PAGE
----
Robert Stoddard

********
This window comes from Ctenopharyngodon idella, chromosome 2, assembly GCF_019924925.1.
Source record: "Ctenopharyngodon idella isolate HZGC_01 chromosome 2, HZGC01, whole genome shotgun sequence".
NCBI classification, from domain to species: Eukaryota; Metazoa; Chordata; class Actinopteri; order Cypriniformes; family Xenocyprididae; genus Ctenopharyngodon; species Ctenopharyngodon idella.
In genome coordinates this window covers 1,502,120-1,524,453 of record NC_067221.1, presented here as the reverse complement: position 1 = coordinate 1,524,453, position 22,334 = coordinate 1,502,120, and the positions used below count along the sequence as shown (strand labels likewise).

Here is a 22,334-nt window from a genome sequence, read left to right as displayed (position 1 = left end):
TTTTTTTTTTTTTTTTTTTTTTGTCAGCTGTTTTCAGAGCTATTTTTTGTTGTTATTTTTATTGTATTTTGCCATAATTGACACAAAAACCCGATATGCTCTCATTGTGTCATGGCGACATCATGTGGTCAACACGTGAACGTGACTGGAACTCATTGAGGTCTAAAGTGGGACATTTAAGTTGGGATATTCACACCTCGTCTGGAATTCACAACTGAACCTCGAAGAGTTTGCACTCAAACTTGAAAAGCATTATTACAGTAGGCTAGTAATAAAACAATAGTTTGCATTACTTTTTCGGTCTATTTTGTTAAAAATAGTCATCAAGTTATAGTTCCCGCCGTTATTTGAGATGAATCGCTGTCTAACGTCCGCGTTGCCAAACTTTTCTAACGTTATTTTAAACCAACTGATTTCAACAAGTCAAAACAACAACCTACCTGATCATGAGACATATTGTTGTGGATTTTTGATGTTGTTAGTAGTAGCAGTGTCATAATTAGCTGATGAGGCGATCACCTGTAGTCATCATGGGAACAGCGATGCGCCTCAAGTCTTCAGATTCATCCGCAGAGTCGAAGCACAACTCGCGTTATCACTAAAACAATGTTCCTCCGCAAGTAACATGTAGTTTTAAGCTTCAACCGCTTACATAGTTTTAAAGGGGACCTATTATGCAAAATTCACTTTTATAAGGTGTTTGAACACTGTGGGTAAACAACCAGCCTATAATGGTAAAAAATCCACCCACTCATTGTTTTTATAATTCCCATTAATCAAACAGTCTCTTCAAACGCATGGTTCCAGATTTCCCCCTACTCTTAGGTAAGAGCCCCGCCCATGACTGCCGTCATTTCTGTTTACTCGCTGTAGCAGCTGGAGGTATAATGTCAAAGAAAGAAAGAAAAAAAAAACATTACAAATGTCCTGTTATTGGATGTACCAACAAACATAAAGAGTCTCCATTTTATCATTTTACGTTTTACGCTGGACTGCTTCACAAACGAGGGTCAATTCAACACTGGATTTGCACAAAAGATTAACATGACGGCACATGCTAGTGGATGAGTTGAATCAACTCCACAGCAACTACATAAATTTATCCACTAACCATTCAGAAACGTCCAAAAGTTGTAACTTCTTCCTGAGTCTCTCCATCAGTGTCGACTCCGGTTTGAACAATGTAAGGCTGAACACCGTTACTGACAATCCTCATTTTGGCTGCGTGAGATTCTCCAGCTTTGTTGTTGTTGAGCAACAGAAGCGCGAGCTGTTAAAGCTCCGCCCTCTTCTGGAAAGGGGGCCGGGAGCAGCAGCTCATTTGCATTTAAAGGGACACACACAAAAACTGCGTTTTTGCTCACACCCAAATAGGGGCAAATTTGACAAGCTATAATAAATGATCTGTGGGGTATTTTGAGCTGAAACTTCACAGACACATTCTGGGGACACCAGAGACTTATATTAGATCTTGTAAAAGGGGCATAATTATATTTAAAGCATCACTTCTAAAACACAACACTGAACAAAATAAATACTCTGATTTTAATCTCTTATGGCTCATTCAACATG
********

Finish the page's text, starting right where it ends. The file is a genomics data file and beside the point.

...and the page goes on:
Hello! My name is Robert Stoddard. I live in Idyllwild, California in the San Jacinto Mountains above Palm Springs and Palm Desert and about 50 miles northeast of Temecula, California. My Scottish ancestor clan names were Fraser, MacKenzie, MacRae and MacDonald. Alexander McRae arrived from Dingwall, Ross Shire (Highlands), Scotland prior to 1818. He married Isabella Fraser, daughter of John Fraser (from Inverness, Scotland) and Margaret Fraser. The Alexander McRae family initially settled along the West River at Watervale but removed to Toney River circa 1855. James Fraser, who arrived from Scotland in year unknown, married Nancy Ann McRae there circa 1848. The MacDonald and the MacKenzie families arrived aboard the ship "Sarah" in 1801. They settled at MacLellan's Mountain. Donald MacKenzie married Christena MacDonald there in November 1948. They removed to the Toney River circa 1850. Ultimately, three families, Alexander and Isabella McRae, James and Nancy (McRae) Fraser, and Donald and Christena (MacDonald) MacKenzie settled at the Toney River area between 1850 and 1855. Alexander McRae started a gristmill and sawmill that came to be known as "Toney Mills" and gave the area its name today. His sons John McRae and Roderick McRae ran the mills until their departure between 1881 and 1885. The James Fraser farm, located just downstream from the two mills, was deeded to his two sons, Alexander and Simon Fraser, just weeks before their father’s death on November 3, 1880. That farm was later largely sold to Alexander and Duncan Henderson in October 1885. The Frasers continued to live at their dwelling house on 25 acres at Toney River until the death of Nancy (McRae) Fraser in February 1894. The nearby Donald and Christena MacKenzie farm is still owned and occupied today by relative descendant Robert and Elizabeth MacKenzie. My maternal great-grandparents are the son of James and Nancy Fraser, Simon Roderick Fraser, and the daughter of Donald and Christena MacKenzie, Jessie Ann MacKenzie, who were both born and later married at Toney River. In addition, I have Irish ancestry through John and Eleanor Mockler. Information on the Mockler family has been uploaded to this website. John Mockler started building sailing ships at River John circa 1836, the last being the barque “Banshee” launched in 1854. He then left River John in 1855 and built ships at Pugwash and Brule. He built a total of 22 ships in all - making him one of the largest ship builders in Nova Scotia in his time. All five of his sons were ship captains and master mariners. His son, Patrick Mockler, a beautiful photograph of whom is uploaded to this website, also built ships at Port Phillip and Brule. He retired from sailing in the mid-1890s and built a spectacular house at Brule Corner circa 1900. It was restored by John and Connie McNutt and is currently owned and occupied by their son, John Daniel McNutt and his wife Terri Lynn McNutt and family. John and Eleanor Mockler's daughter, Margaret Jane Mockler, the younger sister of the aforesaid Patrick Mockler, married an Irishman from Memramcook, N.B. by the name of Patrick H. McGowan. Patrick and Margaret McGowan are my paternal great-grandparents. Patrick was a successful merchant and later built ships on the Memramcook River, one ship, the “Eleanor,” named after his mother-in-law, being built for his father-in-law John Mockler. Patrick ran into financial problems completing the “Eleanor.” He then took a job at the Dorchester Penitentiary the year it opened (1880). The family removed to Manitoba in 1886 where Patrick worked at Stony Mountain Penitentiary. Patrick died in a tragic carriage accident in downtown Winnipeg in 1894 while on prison business. Margaret (Mockler) McGowan died at New Westminster, B.C. in 1936. Margaret’s parents, John and Eleanor Mockler, removed to San Francisco cica 1870 and lived there for over 25 years. The both died at San Francisco on the same day, just hours apart, on May 11, 1897. Margaret’s brother, Capt. Patrick Mockler, died at his home in Brule on February 18, 1930. Besides donating a considerable sum of money to build a dormitory at the Catholic St. Francis Xavier College in 1903, Patrick Mockler was extremely generous to his surviving siblings and nephews and nieces in his Will at the time of his death. The executor of his Will was his childhood friend and traveling companion, Daniel Sutherland, a former mayor of Pictou.